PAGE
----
The Author's Guild have a post up today where they discuss the amount of effort they put into finding the author of one of the orphan works. As an example, they picked J.R.Salamanca's novel The Lost Country. They were quickly able to find past interviews of the author, his bio, and even contact info for his agent. (It only took a couple of minutes, which has to be rathr embarrassing for the researchers at the HaithiTrust.)
But I'm going to have to poke holes in the AG's argument. They chose to use as an example a book that is the exception, not the rule. This book was made into a movie starring Elvis Presley. How many of the 163 orphan works will have been made into movies?
I started checking myself, and I could not find any book that was as easy to identify as The Lost Country. In fact, I went through 5 titles and while I think I could eventually track down the copyright owner (I'm a decent researcher), I expect it to take some hours of my time as well as multiple phone calls, emails, and letters before I do. (BTW, all 5 books were long since out of print.)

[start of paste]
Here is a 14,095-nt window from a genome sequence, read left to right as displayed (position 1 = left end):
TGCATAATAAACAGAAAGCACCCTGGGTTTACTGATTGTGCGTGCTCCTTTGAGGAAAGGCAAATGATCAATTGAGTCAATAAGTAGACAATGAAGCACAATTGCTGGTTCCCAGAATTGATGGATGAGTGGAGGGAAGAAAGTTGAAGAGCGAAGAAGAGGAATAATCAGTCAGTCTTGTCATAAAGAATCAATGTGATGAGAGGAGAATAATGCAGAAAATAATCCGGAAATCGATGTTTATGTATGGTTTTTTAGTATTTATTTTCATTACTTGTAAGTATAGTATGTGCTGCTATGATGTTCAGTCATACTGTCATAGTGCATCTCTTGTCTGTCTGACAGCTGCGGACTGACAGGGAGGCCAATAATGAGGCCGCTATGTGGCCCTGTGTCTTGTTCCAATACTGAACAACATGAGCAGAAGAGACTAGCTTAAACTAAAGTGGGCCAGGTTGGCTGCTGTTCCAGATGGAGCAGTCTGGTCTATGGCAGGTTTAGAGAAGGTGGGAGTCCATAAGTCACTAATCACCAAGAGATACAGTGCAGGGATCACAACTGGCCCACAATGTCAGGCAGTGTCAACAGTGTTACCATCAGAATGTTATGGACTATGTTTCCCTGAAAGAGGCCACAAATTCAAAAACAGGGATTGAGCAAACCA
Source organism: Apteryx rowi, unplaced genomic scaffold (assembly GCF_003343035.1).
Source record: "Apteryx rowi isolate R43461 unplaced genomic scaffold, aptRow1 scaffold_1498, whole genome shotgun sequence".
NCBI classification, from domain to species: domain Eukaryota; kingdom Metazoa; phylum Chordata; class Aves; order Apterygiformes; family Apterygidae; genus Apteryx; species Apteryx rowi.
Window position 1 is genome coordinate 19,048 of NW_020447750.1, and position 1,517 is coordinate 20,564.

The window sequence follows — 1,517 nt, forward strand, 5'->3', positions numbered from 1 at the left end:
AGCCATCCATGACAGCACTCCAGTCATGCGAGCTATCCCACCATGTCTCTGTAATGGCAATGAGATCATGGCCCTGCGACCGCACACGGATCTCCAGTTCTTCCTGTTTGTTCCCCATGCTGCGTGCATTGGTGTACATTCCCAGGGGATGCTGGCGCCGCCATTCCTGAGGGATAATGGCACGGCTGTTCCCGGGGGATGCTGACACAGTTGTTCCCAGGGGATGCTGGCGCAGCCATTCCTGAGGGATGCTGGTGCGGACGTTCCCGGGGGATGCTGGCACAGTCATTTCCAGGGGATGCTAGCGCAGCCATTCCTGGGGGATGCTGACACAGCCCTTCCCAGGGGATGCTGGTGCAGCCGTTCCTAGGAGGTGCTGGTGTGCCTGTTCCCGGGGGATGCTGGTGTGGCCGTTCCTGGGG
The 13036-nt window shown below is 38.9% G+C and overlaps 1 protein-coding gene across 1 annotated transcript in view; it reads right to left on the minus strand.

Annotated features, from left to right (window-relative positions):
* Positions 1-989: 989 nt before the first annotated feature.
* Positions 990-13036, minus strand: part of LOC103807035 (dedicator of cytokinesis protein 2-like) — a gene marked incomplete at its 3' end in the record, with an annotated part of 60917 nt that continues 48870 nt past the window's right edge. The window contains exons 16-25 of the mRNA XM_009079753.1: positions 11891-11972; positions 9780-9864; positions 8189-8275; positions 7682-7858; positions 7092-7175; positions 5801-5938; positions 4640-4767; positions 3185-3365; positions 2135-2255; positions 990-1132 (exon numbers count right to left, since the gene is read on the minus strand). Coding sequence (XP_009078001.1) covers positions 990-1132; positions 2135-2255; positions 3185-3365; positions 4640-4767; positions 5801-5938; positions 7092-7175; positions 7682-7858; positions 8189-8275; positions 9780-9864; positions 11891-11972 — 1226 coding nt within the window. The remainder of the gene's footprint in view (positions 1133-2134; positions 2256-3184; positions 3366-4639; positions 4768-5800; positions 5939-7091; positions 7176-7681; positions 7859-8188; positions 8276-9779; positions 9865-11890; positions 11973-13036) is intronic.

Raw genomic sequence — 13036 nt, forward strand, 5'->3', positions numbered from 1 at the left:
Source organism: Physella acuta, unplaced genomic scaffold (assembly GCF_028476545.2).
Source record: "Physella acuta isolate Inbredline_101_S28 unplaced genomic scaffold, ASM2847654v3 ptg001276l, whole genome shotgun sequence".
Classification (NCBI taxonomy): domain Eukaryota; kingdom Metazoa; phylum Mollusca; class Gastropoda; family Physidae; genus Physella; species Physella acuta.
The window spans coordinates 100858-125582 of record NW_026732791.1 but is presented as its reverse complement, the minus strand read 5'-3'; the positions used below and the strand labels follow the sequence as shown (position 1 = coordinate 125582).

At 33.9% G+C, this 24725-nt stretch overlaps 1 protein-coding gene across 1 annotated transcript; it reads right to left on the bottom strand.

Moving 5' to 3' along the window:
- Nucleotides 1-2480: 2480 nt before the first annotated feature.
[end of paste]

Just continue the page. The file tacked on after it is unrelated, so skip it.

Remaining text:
I'm sorry, but these books are orphans. The ones that aren't will be the exception, not the rule. And if you don't think these titles are orphans then I invite you to find the copyright holder. Trust me, it's not going to be easy.
Update: It looks like i could be wrong. The AG just posted that they found that 2 of the authors of orphan works both left their estates to Harvard. You know, if they're really going to check each title and try to find the author then why did they file the lawsuit? i think it would be more productive to have assisted in the search, not fought the HaithiTrust in court.